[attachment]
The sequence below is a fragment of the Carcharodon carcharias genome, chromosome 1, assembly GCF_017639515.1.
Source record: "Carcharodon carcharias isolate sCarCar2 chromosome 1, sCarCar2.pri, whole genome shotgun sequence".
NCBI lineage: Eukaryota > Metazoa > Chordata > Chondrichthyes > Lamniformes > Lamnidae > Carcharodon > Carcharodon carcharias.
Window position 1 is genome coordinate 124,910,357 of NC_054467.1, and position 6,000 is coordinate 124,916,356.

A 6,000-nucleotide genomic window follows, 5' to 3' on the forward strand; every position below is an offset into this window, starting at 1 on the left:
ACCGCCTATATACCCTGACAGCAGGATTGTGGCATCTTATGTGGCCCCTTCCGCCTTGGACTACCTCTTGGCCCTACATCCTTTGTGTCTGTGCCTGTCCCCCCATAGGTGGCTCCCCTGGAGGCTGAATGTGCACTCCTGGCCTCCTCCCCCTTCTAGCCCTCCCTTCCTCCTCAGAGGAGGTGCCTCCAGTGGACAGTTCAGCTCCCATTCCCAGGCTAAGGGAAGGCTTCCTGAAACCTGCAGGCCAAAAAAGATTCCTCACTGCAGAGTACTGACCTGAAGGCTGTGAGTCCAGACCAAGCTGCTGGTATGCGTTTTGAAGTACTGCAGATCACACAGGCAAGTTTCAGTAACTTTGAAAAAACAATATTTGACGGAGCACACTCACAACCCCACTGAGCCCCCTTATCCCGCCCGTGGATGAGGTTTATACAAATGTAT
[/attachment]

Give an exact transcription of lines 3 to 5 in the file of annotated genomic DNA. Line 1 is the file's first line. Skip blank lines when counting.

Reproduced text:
NCBI lineage: Eukaryota > Metazoa > Chordata > Chondrichthyes > Lamniformes > Lamnidae > Carcharodon > Carcharodon carcharias.
Window position 1 is genome coordinate 124,910,357 of NC_054467.1, and position 6,000 is coordinate 124,916,356.

A 6,000-nucleotide genomic window follows, 5' to 3' on the forward strand; every position below is an offset into this window, starting at 1 on the left: